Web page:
3. Failing to Cultivate Connections
While in the blogging space, I’ve been looked upon as a “great connector”, someone who often introduces people to connect and build. But in doing so, I often overlooked my own connections. As a huge conference attender and networker, I knew how to work a room and get contacts, but I dropped the ball after that. I had to learn that in order to grow these relationships, I had to do the work.
The lesson? When networking, make sure to always follow up with people, whether it’s a friendly email or even a handwritten letter of thanks. Be personable and go out of your way to keep the connections going long after the event has ended. This can not only help you grow your business, but also make lifelong colleagues and friendships too that are a priceless asset. If you are looking for solid networking tips, check out this article.
4. Waiting to Establish My Business Entity
I didn’t incorporate (or LLC) my business until 2012, about three years into me blogging as a profession. Nothing major happened because I didn’t do it, but it was super easy, and something I wish I would’ve done sooner. When you are an actual business entity, it is easier to separate your money. You can have a business account which you can pay yourself and other vendors, which makes for easier tax preparation and bookkeeping. Plus, when you are an actual business on paper, you tend to act like a real boss. And that is when the magic begins to happen.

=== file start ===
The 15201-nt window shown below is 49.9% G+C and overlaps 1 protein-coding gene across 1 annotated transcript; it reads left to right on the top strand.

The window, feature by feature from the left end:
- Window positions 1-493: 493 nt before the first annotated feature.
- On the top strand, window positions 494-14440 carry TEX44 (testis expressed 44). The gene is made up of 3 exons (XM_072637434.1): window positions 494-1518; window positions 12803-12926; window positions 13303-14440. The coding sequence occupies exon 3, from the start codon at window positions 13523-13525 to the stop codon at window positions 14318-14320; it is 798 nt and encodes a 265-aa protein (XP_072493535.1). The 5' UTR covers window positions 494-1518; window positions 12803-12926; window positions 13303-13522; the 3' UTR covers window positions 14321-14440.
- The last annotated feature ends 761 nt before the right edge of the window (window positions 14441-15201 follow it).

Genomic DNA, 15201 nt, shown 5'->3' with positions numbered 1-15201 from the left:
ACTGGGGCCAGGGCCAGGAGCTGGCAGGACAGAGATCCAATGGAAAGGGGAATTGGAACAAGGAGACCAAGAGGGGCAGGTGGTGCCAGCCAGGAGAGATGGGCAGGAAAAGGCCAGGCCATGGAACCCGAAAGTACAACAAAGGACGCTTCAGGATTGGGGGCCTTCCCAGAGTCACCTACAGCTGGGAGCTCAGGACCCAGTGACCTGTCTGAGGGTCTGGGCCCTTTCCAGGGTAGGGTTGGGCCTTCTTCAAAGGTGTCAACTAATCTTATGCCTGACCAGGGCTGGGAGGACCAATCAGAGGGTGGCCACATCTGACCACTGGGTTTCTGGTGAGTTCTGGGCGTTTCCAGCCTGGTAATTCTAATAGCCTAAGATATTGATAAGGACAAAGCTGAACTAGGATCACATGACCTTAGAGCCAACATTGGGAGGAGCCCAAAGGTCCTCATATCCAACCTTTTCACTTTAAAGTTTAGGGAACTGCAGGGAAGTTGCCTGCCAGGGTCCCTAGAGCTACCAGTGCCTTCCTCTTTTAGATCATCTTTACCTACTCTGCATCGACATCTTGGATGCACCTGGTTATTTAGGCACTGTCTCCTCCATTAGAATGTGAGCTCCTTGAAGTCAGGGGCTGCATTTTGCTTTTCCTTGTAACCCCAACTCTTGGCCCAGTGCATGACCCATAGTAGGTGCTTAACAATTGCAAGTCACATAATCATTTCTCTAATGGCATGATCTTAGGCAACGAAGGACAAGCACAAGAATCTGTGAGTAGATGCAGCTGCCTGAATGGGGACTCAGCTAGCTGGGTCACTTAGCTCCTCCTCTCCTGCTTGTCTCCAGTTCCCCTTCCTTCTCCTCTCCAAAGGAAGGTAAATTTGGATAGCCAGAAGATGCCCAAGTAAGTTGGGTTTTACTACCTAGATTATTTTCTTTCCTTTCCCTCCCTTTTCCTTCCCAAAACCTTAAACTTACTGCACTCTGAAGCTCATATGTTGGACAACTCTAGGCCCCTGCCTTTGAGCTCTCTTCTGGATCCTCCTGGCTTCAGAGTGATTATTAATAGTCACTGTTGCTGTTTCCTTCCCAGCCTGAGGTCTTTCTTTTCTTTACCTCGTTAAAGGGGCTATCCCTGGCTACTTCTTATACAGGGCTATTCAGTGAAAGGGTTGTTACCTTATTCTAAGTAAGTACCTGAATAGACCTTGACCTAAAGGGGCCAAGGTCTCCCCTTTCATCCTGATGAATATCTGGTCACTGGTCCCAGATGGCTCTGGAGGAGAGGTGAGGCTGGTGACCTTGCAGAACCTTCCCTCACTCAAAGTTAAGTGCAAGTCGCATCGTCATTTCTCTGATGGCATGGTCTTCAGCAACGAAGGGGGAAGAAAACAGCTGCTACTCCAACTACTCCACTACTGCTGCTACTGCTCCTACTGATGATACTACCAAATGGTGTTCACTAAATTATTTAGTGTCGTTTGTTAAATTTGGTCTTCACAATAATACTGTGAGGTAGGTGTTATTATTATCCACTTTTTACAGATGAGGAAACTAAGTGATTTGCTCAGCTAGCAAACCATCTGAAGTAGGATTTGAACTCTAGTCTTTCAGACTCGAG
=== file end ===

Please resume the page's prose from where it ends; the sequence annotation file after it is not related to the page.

The lesson? Incorporate, DBA, or LLC as soon as you can. You can do so rather inexpensively through your state, or you can also hire an attorney that can help you. You will be glad that you did.
5. Listening to the Noise
In any profession, there are so many people sharing and talking and trading stories. In blogging, we are a close-knit community. But sometimes, this can become a detriment. Everyone is looking at what everyone else is doing. Our progression and our success is available for everyone to see. So when you continue to measure yourself against that, it can become difficult to chart your own course. I can say that early on, I was busy watching others instead of paying attention to my own brand and community. You may want to copy others because you see that they’ve had huge success with doing something one way. But whose to say that you will also have that same success? Applaud others, congratulate, always be encouraging. But don’t ever lose sight of your path and your progress and your own success as well.
The lesson? Listen to the noise, but don’t get caught up in it. Do what is authentic and true to you and allow yourself to shine with your gifts and talents.
Business mistakes will happen but hopefully you are able to avoid some of the ones I made early on. For more articles to help you with your small business or for small business tips, visit the Office Depot Business Solutions Center. They’ve got everything you need; you can read about leadership, marketing, creating strategies, and more.